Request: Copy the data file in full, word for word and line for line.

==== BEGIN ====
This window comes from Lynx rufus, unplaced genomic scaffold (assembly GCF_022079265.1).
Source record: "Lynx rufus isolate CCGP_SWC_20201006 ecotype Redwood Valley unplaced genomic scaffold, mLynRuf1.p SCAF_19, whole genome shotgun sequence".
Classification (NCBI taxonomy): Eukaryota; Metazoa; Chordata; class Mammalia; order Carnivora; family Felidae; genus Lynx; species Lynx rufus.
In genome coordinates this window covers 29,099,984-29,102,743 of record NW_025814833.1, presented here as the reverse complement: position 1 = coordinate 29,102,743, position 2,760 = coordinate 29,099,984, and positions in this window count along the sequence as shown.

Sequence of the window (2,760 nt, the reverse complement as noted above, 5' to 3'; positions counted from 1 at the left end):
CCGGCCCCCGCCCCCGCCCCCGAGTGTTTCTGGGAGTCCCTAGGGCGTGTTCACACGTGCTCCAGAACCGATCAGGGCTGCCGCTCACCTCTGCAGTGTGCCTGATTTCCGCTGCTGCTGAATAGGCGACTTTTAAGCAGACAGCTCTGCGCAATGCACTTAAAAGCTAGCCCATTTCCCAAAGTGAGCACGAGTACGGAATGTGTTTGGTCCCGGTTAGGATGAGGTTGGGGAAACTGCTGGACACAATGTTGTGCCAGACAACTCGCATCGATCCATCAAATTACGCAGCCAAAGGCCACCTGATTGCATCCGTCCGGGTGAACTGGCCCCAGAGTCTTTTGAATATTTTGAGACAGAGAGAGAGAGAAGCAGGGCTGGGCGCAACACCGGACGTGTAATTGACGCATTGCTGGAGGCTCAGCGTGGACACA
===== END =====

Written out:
This window comes from Lynx rufus, unplaced genomic scaffold (assembly GCF_022079265.1).
Source record: "Lynx rufus isolate CCGP_SWC_20201006 ecotype Redwood Valley unplaced genomic scaffold, mLynRuf1.p SCAF_19, whole genome shotgun sequence".
Classification (NCBI taxonomy): Eukaryota; Metazoa; Chordata; class Mammalia; order Carnivora; family Felidae; genus Lynx; species Lynx rufus.
In genome coordinates this window covers 29,099,984-29,102,743 of record NW_025814833.1, presented here as the reverse complement: position 1 = coordinate 29,102,743, position 2,760 = coordinate 29,099,984, and positions in this window count along the sequence as shown.

Sequence of the window (2,760 nt, the reverse complement as noted above, 5' to 3'; positions counted from 1 at the left end):
CCGGCCCCCGCCCCCGCCCCCGAGTGTTTCTGGGAGTCCCTAGGGCGTGTTCACACGTGCTCCAGAACCGATCAGGGCTGCCGCTCACCTCTGCAGTGTGCCTGATTTCCGCTGCTGCTGAATAGGCGACTTTTAAGCAGACAGCTCTGCGCAATGCACTTAAAAGCTAGCCCATTTCCCAAAGTGAGCACGAGTACGGAATGTGTTTGGTCCCGGTTAGGATGAGGTTGGGGAAACTGCTGGACACAATGTTGTGCCAGACAACTCGCATCGATCCATCAAATTACGCAGCCAAAGGCCACCTGATTGCATCCGTCCGGGTGAACTGGCCCCAGAGTCTTTTGAATATTTTGAGACAGAGAGAGAGAGAAGCAGGGCTGGGCGCAACACCGGACGTGTAATTGACGCATTGCTGGAGGCTCAGCGTGGACACA